What that means is that by setting a Mage 2ed Technocracy campaign in 1920, you've got the potential to tell every kind of pulp adventure story there is, really. H.P. Lovecraft and H. Rider Haggard both fit in. Indiana Jones' 1940 setting is almost anachronistic; his breed of tomb-robbing archaeologist is 20 years out of date. We now know that Lovecraft's alien cities at the south pole and in the Arabian desert and in the Australian outback aren't there, but in 1920 nobody knew that; maybe in 1920, they were still there? We now know that Arthur Conan Doyle's remote islands and African plateaus with preserved Jurassic ecosystems aren't there, but they didn't know that; maybe the reason we know that is that they were eliminated? And just in the White Wolf source books you can see that there are plenty of evil vampires, malevolent werewolves, evil ghosts, and other monsters to fight in 1920. Not to mention that the history of the period is full of bloody uprisings by martial arts societies and Kali cults and so forth. Heck, Doc Savage virtually is such a campaign. Do you remember the origin story for Doc Savage and his band of heroes? They were a World War I platoon who swore an oath to each other to continue to fight evil after the war; when they acquired the wealth to do so, they reformed the platoon and set out to do just that.

So here would be my premise. I'd want to get about 4 to 7 players, each one of which would be some kind of a technomage. In background, they would be people who met during World War I and who were recruited together. You can have, as coincidental magic, any technology up to around 1960, but you have to be able to explain it as cutting-edge, cranky, hard to keep operating 1920 technology. For example, you can't have a DC-3, but you can have a blimp with experimental outboard engines that has the flight characteristics, the speed and maneuverability and range, of a DC-3. But you have to make it operate at 1960s level, you have to make an arete roll and have enough spheres in, oh, let's say force and correspondence to do such magic. You can have hand-held machine pistols as good as an early model Uzi, but to keep them from jamming you have to make an arete roll and have enough spheres in force to do that kind of damage. You can have medicine and first aid up to Vietnam era standards, and body armor as good as from then, but you have to have enough levels in life magic and make an arete role to keep it working. You can have hand-held shortwave radios and have communications as good as the early satellite era, but you have enough levels in correspondence and mind to make it work better than 1920s shortwave radio and it requires an arete roll. And so on, and so forth. And I'll send you to city sewers and slums to root out vampiric human sacrifice cults, and to the Congo to hunt dinosaurs, and to India to battle Thugees, and into unexplored deserts and tundras to fight monsters from other dimensions and from outer space. (Oh, and I'd need to get back all of my Mage 2ed stuff, which seems to have all gone missing. Or replace it, probably by having to buy the downloads from RPGnow.com. *sigh*)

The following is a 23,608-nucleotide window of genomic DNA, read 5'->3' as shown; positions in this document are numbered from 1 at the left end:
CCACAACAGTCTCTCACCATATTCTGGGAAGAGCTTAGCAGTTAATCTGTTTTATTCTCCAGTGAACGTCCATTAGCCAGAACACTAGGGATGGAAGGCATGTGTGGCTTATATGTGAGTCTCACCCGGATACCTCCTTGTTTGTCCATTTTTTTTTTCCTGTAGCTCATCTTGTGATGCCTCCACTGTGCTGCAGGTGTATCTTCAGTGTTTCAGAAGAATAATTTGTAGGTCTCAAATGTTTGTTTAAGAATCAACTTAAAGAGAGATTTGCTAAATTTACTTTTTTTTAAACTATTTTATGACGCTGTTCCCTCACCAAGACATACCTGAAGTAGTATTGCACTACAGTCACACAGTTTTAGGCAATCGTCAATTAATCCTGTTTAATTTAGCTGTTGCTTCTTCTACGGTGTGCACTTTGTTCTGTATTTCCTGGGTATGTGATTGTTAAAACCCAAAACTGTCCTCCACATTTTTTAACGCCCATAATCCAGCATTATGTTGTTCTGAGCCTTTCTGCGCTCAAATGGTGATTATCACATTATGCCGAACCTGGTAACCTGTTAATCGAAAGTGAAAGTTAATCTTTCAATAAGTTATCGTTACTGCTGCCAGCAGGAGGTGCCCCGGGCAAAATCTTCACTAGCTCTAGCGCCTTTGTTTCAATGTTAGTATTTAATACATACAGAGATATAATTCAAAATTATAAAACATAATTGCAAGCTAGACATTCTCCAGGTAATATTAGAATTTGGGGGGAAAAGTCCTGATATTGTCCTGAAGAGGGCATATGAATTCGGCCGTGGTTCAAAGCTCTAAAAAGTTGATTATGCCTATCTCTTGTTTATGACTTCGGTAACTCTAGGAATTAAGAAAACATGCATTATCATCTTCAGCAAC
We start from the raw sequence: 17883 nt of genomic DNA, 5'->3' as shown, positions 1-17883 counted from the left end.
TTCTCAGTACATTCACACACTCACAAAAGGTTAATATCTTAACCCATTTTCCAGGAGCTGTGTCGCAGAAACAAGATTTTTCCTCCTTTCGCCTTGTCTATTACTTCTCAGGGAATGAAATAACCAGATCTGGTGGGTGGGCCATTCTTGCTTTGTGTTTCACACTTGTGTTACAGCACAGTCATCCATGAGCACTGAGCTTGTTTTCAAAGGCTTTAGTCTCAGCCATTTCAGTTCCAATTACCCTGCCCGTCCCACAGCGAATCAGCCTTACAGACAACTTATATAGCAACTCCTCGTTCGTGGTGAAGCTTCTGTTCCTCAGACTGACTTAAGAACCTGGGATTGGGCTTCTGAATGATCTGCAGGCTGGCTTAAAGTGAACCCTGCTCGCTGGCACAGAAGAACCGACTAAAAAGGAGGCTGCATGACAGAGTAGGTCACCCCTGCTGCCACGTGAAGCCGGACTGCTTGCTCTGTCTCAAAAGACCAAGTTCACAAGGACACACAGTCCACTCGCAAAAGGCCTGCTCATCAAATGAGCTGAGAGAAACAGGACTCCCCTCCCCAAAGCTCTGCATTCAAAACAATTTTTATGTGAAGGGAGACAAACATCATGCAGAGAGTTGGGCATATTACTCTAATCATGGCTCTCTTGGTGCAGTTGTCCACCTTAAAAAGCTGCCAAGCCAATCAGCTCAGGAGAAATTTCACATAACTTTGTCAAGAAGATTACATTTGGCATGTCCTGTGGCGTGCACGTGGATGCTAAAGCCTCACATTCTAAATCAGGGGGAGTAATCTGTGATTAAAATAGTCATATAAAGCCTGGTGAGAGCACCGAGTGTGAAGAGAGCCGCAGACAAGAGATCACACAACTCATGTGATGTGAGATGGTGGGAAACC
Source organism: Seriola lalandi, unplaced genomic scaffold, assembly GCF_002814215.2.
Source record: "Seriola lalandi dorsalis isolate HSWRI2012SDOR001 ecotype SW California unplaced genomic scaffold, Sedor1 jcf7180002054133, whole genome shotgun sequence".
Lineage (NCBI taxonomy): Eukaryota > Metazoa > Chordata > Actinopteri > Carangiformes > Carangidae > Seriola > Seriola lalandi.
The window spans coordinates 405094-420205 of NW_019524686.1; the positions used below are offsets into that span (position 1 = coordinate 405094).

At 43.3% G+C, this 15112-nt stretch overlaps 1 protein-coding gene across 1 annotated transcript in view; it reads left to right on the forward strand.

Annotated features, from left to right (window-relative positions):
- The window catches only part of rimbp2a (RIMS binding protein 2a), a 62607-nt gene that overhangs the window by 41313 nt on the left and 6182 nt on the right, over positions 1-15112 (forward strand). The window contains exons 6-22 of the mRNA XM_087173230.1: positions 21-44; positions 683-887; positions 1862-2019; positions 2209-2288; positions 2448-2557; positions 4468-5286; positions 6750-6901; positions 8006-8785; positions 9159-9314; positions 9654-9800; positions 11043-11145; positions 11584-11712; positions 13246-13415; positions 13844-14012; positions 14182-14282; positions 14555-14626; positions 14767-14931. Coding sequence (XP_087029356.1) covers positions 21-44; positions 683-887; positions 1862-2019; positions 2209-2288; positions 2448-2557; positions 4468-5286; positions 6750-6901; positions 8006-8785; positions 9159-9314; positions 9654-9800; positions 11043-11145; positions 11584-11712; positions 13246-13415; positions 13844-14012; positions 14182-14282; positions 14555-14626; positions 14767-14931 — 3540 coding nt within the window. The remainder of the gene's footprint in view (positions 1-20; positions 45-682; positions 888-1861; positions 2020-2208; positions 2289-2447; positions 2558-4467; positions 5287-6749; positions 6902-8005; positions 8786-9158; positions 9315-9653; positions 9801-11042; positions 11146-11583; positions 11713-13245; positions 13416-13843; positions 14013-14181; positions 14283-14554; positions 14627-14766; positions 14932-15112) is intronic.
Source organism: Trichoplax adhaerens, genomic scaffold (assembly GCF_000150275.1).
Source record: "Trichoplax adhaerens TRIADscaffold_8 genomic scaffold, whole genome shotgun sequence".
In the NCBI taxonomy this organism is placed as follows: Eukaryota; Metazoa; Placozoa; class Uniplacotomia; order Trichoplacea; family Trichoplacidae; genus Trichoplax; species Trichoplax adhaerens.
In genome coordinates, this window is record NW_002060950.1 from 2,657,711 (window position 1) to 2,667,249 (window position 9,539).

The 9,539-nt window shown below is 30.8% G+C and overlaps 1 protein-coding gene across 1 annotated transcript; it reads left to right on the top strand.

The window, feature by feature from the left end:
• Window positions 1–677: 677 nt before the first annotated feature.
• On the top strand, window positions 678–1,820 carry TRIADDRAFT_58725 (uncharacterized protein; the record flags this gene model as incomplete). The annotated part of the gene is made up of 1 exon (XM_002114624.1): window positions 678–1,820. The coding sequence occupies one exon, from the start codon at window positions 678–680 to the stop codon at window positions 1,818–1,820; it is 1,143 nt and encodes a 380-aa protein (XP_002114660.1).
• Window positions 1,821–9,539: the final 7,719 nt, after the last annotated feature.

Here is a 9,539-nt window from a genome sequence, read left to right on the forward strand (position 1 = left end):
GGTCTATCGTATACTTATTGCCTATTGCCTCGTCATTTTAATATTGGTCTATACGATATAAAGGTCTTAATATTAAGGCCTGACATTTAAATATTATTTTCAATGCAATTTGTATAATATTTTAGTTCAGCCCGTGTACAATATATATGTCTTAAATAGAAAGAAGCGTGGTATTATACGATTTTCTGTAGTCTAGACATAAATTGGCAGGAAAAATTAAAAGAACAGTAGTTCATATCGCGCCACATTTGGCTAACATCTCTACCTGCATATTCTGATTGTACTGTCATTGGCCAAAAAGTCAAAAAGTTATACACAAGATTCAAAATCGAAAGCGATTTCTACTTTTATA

I pitched this idea before, and nowhere near enough people nibbled. They probably won't this time, either, which lets me off the hook. Because honestly, this is about the only idea I've had since the old Mage campaign that I think I could pull off and that could hold my interest.